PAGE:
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Domestic outcomes not hurt by int’ls – study

International students do not have a detrimental impact on the employment outcomes of domestic graduates in England, according to new research.
January 24 2024
2 Min Read

International students do not have a detrimental impact on the employment outcomes of domestic graduates in England, according to new research.

The study, published in the European Economic Review by researchers at University College London and the Universities of Surrey and Essex, analysed whether international students in undergraduate programs affect the educational performances and early labour market outcomes of UK-domiciled students.

“Our study helps to answer the question of what impact international students have on the UK economy by looking at specific aspects that have never been studied before at the national level,” said study co-author Greta Morando, IOE, University College London’s Faculty of Education and Society.

The researchers analysed data from undergraduate students enrolled at universities in England during the academic years 2007/8-2010/11, to examine the variation in exposure to international students in university programs across different cohorts.

“We find no evidence of international students being detrimental for native students’ probability of graduating and for their degree classification, nor do we find a significant impact on natives’ labour market participation and quality of job at six months after graduation” said Morando.

By linking HESA student record data and data from Destination of Leavers from Higher Education, researchers tracked the outcomes of graduates six months after graduation.

The researchers highlighted some evidence that non-EU students have a positive impact on the salary of domestic students, especially among high-ability graduates.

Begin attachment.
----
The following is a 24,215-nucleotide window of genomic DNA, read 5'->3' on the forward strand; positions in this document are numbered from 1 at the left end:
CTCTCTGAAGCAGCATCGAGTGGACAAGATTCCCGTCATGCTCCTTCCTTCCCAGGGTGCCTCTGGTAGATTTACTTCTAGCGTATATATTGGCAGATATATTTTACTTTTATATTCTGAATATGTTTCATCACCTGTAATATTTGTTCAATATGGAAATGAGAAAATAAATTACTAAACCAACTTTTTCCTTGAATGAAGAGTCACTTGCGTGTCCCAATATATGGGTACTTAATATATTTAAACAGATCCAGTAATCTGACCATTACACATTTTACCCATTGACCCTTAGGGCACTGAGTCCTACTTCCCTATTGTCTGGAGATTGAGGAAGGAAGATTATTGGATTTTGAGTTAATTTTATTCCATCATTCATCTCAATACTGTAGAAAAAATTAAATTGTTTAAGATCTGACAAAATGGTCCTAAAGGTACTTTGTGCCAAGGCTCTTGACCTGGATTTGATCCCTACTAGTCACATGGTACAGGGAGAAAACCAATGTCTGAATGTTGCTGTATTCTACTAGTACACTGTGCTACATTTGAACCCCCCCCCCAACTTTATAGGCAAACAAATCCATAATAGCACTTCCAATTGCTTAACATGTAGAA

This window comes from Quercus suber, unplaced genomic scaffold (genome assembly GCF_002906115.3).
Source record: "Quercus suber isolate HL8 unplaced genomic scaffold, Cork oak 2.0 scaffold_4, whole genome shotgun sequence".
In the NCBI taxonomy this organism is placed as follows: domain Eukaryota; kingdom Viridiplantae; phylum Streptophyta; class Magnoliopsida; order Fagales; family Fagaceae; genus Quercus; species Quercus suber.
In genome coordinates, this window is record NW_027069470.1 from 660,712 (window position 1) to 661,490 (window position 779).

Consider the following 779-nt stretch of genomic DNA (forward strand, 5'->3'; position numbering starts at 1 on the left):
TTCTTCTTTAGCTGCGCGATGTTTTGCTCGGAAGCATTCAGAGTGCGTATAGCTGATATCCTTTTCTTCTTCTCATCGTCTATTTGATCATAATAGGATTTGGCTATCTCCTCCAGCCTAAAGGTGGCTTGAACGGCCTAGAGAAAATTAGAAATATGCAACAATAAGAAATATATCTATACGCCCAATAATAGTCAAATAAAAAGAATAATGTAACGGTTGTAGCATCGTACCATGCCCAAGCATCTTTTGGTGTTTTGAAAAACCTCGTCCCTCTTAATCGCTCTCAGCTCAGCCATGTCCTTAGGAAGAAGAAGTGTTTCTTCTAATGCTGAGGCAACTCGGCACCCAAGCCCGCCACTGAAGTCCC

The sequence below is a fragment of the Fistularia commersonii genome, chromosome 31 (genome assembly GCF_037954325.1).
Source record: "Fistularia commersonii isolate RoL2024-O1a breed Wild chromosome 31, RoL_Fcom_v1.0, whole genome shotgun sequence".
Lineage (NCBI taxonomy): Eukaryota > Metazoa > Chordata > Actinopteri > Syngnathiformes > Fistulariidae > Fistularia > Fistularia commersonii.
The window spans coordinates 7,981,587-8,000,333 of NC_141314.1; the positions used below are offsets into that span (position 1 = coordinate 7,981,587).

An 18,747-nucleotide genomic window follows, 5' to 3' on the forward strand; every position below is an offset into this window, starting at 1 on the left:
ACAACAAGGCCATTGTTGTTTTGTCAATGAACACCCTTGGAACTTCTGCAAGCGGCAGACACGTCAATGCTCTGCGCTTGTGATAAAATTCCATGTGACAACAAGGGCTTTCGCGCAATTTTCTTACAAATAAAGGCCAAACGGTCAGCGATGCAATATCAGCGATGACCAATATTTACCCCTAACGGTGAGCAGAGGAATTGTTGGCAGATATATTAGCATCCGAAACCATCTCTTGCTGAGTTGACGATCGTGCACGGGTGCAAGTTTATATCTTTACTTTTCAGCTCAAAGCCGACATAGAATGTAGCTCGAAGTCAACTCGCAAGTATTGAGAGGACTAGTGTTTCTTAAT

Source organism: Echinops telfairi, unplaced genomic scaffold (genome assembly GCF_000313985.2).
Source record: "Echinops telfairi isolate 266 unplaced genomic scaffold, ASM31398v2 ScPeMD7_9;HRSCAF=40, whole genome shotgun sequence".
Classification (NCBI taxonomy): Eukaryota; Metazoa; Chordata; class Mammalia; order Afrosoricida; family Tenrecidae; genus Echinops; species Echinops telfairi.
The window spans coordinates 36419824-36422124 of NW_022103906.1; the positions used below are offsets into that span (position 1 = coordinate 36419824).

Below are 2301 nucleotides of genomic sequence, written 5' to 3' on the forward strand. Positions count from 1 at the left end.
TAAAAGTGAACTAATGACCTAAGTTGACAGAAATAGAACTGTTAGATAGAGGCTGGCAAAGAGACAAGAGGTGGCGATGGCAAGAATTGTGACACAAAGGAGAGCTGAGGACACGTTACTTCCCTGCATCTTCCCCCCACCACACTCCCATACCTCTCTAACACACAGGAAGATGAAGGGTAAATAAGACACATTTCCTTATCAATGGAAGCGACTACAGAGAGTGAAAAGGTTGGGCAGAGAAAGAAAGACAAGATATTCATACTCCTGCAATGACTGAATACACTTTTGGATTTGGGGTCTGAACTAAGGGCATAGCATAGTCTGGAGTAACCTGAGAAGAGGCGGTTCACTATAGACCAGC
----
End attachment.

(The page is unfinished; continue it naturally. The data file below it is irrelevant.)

The study – with its sample of some 509,900 students – also analysed whether students switched between university or subject types during their studies, and found “marginally relevant” findings of international students, specifically EU-domiciled students, having some effects on the retention of domestic students in non-STEM programmes, instead seeing them switch to a STEM degree.

According to UCL, further analysis showed that students that make such changes have better performances in terms of probability of graduating and degree classification.

One stakeholder who welcomes the overall findings of the research is Sarah Cooper, careers consultant at the University of Bristol.

“We know that international graduates are filling important skills gaps, helping to grow exports through their language skills and home country market knowledge and enabling employers to diversify their workforces,” Cooper told The PIE.

“This kind of research is vital to demonstrate that UK higher education institutions’ global campuses are a ‘win win’ for students, the sector and the UK as a whole.

“Government needs to invest in ongoing research of this kind”

“Government needs to invest in ongoing research of this kind so that decisions around work visa routes are based on evidence and an holistic understanding of our internationalised higher education sector.”

Cooper is not alone in her fears for the future of the UK’s Graduate Route, following on from the government’s announcement that it will review the two-year visa option for international graduates.

The researchers of the report too are calling for their findings to be considered in the context of the benefits that international students provide to the UK.

“International students also contribute to cross-subsidise UK students’ participation in higher education through tuition revenue,” highlighted UCL in its statement.

“International students contribute to the economy, help to fund universities, and can enrich the experiences of all university students, by contributing to the diversity of the student body,” said Morando.

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